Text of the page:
Furthermore, we think that it is very important to pray, discuss and decide things together. (It is important to pray. If we do not pray first, no matter how democratically we discuss something, we will not be a church.) We explore the will of God through the process of prayer and discussion.
So, when we discuss and decide something, it is not a bad thing to have different opinions, rather it is a good thing. Therefore, even if it takes time to reach an agreement, we value the process of consensus building.
Paul is says the same thing 1 Corinthians 11:19, as well.
“No doubt there have to be differences among you to show which of you have God’s approval.”
In Greek the word "dokimeh" is used. It means “those who have been carefully selected,” which is translated as “which of you have God’s approval” in English.
So Paul says that it is necessary to have differences in opinions, and even have disputes among one another, in order to clearly reveal the will of God and his careful selection. However, it is important to know the etiquette that, it goes without saying, we have to have mutual respect for each other.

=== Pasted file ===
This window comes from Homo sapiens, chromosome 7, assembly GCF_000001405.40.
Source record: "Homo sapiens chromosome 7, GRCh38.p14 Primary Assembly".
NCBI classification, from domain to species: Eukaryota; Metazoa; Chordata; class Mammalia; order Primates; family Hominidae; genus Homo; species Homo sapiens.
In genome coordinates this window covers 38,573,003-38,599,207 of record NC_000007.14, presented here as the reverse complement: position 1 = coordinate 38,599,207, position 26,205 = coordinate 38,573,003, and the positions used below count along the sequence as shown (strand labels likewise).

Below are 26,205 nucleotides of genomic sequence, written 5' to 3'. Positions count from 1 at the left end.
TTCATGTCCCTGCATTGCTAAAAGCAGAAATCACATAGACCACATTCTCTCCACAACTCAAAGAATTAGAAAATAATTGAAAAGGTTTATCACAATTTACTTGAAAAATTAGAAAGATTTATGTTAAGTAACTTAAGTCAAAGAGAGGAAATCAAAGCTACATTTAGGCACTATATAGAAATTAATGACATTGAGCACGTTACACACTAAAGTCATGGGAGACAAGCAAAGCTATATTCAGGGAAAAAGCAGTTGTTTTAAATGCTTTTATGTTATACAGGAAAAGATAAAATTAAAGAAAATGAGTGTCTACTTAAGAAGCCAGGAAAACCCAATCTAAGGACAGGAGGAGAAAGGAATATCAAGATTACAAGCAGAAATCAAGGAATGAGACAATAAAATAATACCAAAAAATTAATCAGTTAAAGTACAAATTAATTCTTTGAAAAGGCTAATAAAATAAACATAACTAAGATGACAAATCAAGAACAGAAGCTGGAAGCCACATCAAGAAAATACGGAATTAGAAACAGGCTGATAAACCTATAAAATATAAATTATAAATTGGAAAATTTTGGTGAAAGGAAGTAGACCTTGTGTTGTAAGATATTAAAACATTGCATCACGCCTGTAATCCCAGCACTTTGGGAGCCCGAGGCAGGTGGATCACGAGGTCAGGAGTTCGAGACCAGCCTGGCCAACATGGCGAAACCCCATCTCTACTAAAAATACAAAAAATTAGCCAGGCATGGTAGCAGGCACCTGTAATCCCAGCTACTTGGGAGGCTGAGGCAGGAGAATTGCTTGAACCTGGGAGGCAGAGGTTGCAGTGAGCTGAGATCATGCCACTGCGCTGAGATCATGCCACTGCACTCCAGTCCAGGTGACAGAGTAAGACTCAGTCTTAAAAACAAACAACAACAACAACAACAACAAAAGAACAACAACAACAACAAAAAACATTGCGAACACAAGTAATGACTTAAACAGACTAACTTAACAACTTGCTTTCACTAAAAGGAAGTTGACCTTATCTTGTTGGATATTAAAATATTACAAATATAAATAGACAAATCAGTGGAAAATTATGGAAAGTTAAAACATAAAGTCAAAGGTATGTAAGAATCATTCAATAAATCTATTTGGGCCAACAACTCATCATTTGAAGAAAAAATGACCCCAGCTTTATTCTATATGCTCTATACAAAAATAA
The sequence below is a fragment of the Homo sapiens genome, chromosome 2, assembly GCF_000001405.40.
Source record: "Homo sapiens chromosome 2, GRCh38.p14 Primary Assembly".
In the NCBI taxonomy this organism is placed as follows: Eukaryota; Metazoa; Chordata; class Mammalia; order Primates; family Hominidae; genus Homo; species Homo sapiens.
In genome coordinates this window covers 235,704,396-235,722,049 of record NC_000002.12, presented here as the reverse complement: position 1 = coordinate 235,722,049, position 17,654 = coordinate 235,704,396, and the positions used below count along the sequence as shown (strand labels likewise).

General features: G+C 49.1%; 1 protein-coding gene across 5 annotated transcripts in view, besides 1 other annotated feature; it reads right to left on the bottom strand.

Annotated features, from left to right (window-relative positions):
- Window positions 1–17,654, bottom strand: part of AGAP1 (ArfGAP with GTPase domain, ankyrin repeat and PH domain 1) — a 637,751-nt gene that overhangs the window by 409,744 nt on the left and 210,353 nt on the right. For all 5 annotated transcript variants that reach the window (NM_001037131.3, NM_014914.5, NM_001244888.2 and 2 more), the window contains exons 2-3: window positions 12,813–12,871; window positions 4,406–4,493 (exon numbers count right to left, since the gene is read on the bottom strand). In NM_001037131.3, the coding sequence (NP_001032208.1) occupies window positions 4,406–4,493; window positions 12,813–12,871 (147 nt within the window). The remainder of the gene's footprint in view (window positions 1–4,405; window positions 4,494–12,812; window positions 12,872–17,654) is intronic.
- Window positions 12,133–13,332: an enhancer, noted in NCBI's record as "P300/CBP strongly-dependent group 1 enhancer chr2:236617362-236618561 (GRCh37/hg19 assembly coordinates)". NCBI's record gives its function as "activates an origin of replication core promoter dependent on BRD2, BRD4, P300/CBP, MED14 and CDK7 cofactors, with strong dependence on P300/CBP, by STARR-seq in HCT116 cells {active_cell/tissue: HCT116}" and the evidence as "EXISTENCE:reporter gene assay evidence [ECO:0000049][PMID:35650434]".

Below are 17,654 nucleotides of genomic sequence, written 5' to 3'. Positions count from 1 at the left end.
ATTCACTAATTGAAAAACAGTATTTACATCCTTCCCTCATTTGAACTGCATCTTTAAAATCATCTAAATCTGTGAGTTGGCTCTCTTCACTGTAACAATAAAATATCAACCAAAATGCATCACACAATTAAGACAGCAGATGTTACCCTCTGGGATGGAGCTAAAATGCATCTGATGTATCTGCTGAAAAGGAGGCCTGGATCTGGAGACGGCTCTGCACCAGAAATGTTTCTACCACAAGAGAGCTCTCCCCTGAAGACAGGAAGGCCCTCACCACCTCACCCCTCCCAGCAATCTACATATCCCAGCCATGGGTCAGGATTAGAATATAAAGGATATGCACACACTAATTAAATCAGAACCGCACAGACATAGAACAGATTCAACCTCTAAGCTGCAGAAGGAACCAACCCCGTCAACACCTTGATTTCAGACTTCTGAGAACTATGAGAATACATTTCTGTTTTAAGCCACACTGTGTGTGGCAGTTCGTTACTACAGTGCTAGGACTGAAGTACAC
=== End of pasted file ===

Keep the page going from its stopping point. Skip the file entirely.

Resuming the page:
However, while it is good in itself to have various opinions, the believers of the Corinthian Church committed a critical mistake.
For each group saying “I follow Paul”; “I follow Apollos”; “I follow Cephas”; “I follow Christ,” they were all losing sight of whom they were joining or who the head of their church really was. (According to Paul’s writing, even those who said they were following “Christ,” did not see, or were not looking at, Jesus Christ correctly.)
As a church, we are not tied or joined to an excellent leader or a teacher who is human. Neither are we joined to Paul, Apollos or Cephas (Peter).
The Bible says that there is nothing that binds us together other than Christ. And that Christ is the one who was crucified on the cross.
Jesus Christ, who was crucified, loves us without limit and forgave our sins. We are saved by His grace, and we are bound by His grace.
That is why we the church are to "be perfectly united in mind and thought." It is by Christ.
I will read 1 Corinthians 12:12-13.
12 Just as a body, though one, has many parts, but all its many parts form one body, so it is with Christ. 13 For we were all baptized by[c] one Spirit so as to form one body—whether Jews or Gentiles, slave or free—and we were all given the one Spirit to drink.